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Thesis & Antithesis

A critical perspective on energy, international politics & current affairs

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Location: Washington, D.C.

greekdefaultwatch@gmail.com Natural gas consultant by day, blogger on the Greek economy by night. Trained as an economist and political scientist. I believe in common sense and in data, and my aim is to offer insight written in language that is clear and convincing.

09 December 2005

Oil and terror

Ayman al-Zawahiri, al-Qaeda’s number two, has urged militants to attack oil targets in Muslim states. Where this attack to take place two things would rise: the price of oil and the chatter about the growing (and dangerous) dependence on Middle Eastern oil.

There is a growing consensus that increased instability in oil producing states is partly to blame for the increase in oil prices (what is called the “war” or “risk premium”). But to treat instability as the chief cause of concern is insufficient: oil producing states have always been unstable, and wars, revolutions, and strikes have disrupted oil supplies many times in the past.

What is different today is that there is no spare capacity in most producing countries and that there is growing concern of an attack in Saudi Arabia. Saudi Arabia is the only country with any spare capacity (estimated around 1 to 1.5 mbd); it has also traditionally acted as a “swing producer” adjusting supply to compensate for loses in production elsewhere. In other words, the oil system is less able to compensate for losses and the country that has usually served that purpose is under strain, both politically and in terms of oil capacity.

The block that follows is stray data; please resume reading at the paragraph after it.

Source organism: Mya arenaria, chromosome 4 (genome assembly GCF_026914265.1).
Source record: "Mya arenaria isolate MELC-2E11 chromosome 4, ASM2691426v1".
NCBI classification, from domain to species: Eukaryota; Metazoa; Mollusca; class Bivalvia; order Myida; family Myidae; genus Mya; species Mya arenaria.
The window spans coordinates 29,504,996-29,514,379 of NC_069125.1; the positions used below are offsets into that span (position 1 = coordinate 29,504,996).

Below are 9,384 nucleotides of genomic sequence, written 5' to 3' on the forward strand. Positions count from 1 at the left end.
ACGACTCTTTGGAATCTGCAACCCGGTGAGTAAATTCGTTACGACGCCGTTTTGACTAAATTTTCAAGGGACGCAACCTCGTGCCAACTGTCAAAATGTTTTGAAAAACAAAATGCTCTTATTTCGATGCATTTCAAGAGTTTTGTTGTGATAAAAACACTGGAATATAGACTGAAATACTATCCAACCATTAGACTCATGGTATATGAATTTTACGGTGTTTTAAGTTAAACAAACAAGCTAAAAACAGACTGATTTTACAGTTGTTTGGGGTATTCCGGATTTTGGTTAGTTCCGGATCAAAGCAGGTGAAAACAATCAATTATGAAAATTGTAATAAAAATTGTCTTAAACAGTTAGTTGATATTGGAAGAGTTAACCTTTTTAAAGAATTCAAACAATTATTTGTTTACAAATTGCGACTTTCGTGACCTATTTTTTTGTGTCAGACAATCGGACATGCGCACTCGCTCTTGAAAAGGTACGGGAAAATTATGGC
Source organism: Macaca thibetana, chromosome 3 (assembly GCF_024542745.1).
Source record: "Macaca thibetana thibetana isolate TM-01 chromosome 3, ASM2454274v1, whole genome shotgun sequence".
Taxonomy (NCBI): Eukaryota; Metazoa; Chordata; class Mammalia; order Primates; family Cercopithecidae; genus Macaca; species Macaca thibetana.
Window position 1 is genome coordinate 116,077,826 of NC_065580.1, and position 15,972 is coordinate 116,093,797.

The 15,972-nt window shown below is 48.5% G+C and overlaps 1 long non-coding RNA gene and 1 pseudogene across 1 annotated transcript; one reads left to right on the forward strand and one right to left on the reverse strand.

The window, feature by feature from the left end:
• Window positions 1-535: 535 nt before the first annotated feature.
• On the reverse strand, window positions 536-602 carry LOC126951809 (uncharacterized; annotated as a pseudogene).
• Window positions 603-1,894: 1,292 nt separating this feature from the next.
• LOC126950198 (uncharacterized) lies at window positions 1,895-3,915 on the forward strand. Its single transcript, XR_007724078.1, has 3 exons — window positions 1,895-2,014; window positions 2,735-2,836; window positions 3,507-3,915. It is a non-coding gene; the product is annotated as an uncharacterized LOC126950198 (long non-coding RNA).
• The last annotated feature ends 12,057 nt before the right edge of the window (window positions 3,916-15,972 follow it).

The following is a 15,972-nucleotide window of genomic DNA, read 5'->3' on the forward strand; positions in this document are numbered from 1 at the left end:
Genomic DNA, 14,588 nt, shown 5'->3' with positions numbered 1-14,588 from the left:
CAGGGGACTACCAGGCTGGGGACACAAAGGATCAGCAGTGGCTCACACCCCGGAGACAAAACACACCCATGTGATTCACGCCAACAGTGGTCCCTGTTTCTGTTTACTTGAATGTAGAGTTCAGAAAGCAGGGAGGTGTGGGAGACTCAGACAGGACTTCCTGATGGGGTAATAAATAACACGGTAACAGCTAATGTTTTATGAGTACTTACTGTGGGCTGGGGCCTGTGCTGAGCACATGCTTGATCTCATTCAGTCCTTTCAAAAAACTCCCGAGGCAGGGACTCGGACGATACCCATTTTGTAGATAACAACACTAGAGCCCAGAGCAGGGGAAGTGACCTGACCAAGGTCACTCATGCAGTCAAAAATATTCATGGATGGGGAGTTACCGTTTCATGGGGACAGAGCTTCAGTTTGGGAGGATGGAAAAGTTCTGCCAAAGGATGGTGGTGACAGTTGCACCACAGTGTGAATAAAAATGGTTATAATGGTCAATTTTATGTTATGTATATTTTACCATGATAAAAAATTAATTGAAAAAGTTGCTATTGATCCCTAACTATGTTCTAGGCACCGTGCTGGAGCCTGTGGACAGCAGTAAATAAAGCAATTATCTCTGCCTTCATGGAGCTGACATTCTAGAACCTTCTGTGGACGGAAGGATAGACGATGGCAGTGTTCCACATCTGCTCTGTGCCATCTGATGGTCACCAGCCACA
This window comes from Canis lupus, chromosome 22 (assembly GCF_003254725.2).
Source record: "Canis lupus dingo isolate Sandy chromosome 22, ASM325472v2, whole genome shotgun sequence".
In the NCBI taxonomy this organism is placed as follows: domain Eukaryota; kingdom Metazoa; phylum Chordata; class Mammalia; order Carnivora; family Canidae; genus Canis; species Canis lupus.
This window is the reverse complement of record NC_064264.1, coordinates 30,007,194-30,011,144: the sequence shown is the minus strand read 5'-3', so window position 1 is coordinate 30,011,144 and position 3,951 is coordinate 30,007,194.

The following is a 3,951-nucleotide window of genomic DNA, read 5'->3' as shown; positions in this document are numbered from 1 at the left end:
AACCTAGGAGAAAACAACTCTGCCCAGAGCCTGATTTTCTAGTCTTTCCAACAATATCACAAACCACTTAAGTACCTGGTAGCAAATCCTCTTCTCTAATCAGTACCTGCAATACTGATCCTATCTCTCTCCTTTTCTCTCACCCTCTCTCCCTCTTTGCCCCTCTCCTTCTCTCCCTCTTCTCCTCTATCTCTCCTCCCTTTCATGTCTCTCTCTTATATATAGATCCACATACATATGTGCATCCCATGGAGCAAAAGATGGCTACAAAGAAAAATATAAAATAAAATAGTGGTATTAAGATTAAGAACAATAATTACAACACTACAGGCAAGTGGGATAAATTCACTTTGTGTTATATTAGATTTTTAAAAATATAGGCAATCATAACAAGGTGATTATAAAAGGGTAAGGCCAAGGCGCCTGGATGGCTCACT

This brings us to a different idea: that the concept of oil security is bound to change. The lack of substantial investment in Middle Eastern countries means that there might not be sufficient supply to meet demand in reasonable prices; it also means that as countries expand capacity to meet demand, there is increased likelihood that they will not tolerate having idle capacity. This will take away a necessary element in crisis management. As J. Robinson West writes:

“it is worth recalling … that the excess capacity in Saudi Arabia was developed a long time ago, not from the Saudi government budget but by the former American partner companies of Aramco … It would be next to impossible for any government today to allocate billions of dollars from its current budget to build substantial production capacity for the intention of keeping it idle.”

In other words, regime stability is a threat that is only as strong as spare capacity elsewhere. We should be thinking about spare capacity more than we should be thinking about terrorism.

In Jan H. Kalicki and David L. Goldwyn, eds. Energy & Security: Toward a new foreign policy strategy. (Washington, DC: Woodrow Wilson Center Press, 2005), p. 213

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